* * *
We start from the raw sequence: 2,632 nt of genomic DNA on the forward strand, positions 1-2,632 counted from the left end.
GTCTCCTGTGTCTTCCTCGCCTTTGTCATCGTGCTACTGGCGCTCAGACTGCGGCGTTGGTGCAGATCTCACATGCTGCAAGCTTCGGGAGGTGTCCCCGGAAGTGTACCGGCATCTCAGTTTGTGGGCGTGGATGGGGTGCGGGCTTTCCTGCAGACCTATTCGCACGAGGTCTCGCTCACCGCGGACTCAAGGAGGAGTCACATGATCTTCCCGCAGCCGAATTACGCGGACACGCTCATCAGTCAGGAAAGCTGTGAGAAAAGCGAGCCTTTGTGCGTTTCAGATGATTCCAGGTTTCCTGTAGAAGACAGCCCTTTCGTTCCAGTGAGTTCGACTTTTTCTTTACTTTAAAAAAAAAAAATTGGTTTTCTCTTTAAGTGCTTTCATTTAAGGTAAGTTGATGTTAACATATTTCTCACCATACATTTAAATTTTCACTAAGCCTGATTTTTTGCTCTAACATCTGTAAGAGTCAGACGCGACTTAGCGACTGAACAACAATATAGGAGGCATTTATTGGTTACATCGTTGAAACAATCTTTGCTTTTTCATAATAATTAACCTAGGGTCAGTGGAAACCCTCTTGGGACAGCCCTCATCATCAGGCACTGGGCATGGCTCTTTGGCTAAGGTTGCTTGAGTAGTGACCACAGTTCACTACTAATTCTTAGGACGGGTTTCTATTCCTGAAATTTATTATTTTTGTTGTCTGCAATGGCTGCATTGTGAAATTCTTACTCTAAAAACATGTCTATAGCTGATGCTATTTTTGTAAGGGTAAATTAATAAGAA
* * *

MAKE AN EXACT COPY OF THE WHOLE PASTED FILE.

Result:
We start from the raw sequence: 2,632 nt of genomic DNA on the forward strand, positions 1-2,632 counted from the left end.
GTCTCCTGTGTCTTCCTCGCCTTTGTCATCGTGCTACTGGCGCTCAGACTGCGGCGTTGGTGCAGATCTCACATGCTGCAAGCTTCGGGAGGTGTCCCCGGAAGTGTACCGGCATCTCAGTTTGTGGGCGTGGATGGGGTGCGGGCTTTCCTGCAGACCTATTCGCACGAGGTCTCGCTCACCGCGGACTCAAGGAGGAGTCACATGATCTTCCCGCAGCCGAATTACGCGGACACGCTCATCAGTCAGGAAAGCTGTGAGAAAAGCGAGCCTTTGTGCGTTTCAGATGATTCCAGGTTTCCTGTAGAAGACAGCCCTTTCGTTCCAGTGAGTTCGACTTTTTCTTTACTTTAAAAAAAAAAAATTGGTTTTCTCTTTAAGTGCTTTCATTTAAGGTAAGTTGATGTTAACATATTTCTCACCATACATTTAAATTTTCACTAAGCCTGATTTTTTGCTCTAACATCTGTAAGAGTCAGACGCGACTTAGCGACTGAACAACAATATAGGAGGCATTTATTGGTTACATCGTTGAAACAATCTTTGCTTTTTCATAATAATTAACCTAGGGTCAGTGGAAACCCTCTTGGGACAGCCCTCATCATCAGGCACTGGGCATGGCTCTTTGGCTAAGGTTGCTTGAGTAGTGACCACAGTTCACTACTAATTCTTAGGACGGGTTTCTATTCCTGAAATTTATTATTTTTGTTGTCTGCAATGGCTGCATTGTGAAATTCTTACTCTAAAAACATGTCTATAGCTGATGCTATTTTTGTAAGGGTAAATTAATAAGAA